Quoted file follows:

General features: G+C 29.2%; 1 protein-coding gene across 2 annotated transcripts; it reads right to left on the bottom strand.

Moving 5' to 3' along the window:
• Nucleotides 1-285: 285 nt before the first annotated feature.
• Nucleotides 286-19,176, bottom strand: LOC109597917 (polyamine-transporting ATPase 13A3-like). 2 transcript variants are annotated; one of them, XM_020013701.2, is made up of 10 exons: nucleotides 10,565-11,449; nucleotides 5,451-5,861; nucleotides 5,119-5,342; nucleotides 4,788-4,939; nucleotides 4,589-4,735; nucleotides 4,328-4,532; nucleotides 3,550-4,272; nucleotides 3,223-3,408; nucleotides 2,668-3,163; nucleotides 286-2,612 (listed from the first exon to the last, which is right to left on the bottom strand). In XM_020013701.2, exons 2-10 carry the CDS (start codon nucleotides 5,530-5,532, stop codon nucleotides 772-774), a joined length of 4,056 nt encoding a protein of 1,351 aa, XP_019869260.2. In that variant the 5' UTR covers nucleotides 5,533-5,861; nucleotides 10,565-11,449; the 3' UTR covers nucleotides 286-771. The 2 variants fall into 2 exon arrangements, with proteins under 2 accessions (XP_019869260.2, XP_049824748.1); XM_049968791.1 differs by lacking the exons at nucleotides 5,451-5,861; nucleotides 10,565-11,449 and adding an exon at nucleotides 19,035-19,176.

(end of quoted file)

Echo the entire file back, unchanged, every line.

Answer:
General features: G+C 29.2%; 1 protein-coding gene across 2 annotated transcripts; it reads right to left on the bottom strand.

Moving 5' to 3' along the window:
• Nucleotides 1-285: 285 nt before the first annotated feature.
• Nucleotides 286-19,176, bottom strand: LOC109597917 (polyamine-transporting ATPase 13A3-like). 2 transcript variants are annotated; one of them, XM_020013701.2, is made up of 10 exons: nucleotides 10,565-11,449; nucleotides 5,451-5,861; nucleotides 5,119-5,342; nucleotides 4,788-4,939; nucleotides 4,589-4,735; nucleotides 4,328-4,532; nucleotides 3,550-4,272; nucleotides 3,223-3,408; nucleotides 2,668-3,163; nucleotides 286-2,612 (listed from the first exon to the last, which is right to left on the bottom strand). In XM_020013701.2, exons 2-10 carry the CDS (start codon nucleotides 5,530-5,532, stop codon nucleotides 772-774), a joined length of 4,056 nt encoding a protein of 1,351 aa, XP_019869260.2. In that variant the 5' UTR covers nucleotides 5,533-5,861; nucleotides 10,565-11,449; the 3' UTR covers nucleotides 286-771. The 2 variants fall into 2 exon arrangements, with proteins under 2 accessions (XP_019869260.2, XP_049824748.1); XM_049968791.1 differs by lacking the exons at nucleotides 5,451-5,861; nucleotides 10,565-11,449 and adding an exon at nucleotides 19,035-19,176.